When you meet a good headhunter, you’ll know it from the characteristics listed above, and you’ll recognize him as someone with whom you want to cultivate a long-term relationship. (Needless to say, the headhunter could be female.)


(For more answers about headhunters, check the Table of Contents. 30 sub-sections of the book include 62 Q&As that teach you how to conduct your job search with and without headhunters… plus How to Say It examples and Insider’s Edge tips.)


How do you judge headhunters? What tips you off to a good one, and how do you avoid the lousy ones? Have questions about how headhunters behave? Post them and we’ll discuss.

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Don’t be afraid of a C-level contact

In the September 27, 2011 Ask The Headhunter Newsletter, a job hunter says he’s got personal introductions to two C-level execs at a company where he wants to work. He worries, is it even a good idea to use them?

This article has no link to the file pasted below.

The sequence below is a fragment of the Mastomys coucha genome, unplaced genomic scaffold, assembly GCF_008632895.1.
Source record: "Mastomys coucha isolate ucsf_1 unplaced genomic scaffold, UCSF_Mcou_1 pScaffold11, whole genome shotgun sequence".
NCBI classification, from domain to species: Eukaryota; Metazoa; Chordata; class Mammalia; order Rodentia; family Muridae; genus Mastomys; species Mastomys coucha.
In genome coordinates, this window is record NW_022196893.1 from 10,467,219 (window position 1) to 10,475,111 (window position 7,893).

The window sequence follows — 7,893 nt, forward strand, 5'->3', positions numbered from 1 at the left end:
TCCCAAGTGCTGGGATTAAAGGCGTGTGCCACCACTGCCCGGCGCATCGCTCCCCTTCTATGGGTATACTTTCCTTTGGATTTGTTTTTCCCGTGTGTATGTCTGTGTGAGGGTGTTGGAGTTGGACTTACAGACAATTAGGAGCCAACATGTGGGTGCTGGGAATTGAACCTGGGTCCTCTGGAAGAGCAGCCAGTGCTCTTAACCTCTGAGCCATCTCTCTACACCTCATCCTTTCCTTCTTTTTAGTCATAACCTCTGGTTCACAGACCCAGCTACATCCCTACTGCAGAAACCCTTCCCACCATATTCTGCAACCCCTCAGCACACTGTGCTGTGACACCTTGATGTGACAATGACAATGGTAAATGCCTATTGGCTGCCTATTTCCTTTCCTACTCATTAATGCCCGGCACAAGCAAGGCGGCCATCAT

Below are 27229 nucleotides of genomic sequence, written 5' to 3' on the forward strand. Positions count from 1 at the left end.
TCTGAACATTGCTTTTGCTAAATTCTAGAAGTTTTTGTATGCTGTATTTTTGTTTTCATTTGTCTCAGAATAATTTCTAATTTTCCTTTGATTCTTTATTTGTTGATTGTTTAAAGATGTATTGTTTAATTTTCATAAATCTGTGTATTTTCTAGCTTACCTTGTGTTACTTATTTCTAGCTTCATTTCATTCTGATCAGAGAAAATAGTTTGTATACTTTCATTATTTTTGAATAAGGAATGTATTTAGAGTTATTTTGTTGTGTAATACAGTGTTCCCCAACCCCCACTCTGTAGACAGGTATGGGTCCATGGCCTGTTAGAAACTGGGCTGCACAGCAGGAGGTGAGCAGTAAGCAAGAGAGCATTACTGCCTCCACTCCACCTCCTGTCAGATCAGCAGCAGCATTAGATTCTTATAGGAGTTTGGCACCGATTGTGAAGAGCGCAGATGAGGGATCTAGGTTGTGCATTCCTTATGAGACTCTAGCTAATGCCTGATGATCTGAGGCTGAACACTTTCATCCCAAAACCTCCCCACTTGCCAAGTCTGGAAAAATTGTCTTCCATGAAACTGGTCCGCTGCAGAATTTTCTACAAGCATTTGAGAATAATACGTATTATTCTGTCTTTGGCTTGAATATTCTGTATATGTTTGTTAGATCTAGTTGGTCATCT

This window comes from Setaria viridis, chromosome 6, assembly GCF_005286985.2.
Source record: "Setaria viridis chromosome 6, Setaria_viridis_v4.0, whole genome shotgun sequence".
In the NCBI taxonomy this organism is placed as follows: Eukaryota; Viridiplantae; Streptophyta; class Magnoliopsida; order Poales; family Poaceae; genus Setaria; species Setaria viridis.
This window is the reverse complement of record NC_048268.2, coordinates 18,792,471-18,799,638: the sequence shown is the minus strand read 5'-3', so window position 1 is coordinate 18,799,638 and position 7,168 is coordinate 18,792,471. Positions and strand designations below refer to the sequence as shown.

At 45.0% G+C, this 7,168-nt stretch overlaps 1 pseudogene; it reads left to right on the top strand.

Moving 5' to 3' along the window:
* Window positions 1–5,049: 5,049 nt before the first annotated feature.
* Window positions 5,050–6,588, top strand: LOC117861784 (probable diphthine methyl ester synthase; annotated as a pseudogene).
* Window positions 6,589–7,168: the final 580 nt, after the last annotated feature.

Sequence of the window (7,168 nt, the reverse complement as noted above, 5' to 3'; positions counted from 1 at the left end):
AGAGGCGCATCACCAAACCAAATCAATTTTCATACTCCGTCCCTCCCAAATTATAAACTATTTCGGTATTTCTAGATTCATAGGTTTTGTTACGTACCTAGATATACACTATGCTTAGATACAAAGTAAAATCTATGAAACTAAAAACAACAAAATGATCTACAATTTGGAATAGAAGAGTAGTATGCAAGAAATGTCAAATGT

The CEO of my former company just gave me two of the best contacts that one could ever hope for. It turns out that he worked at the company in which I’m now interested. He gave me the direct numbers of the CEO and CIO there, and his permission to use his name liberally.

The problem is that I wouldn’t be reporting directly to either of these gentlemen. I technically fall under the CIO’s umbrella, but far removed — I want a web developer job that they have available.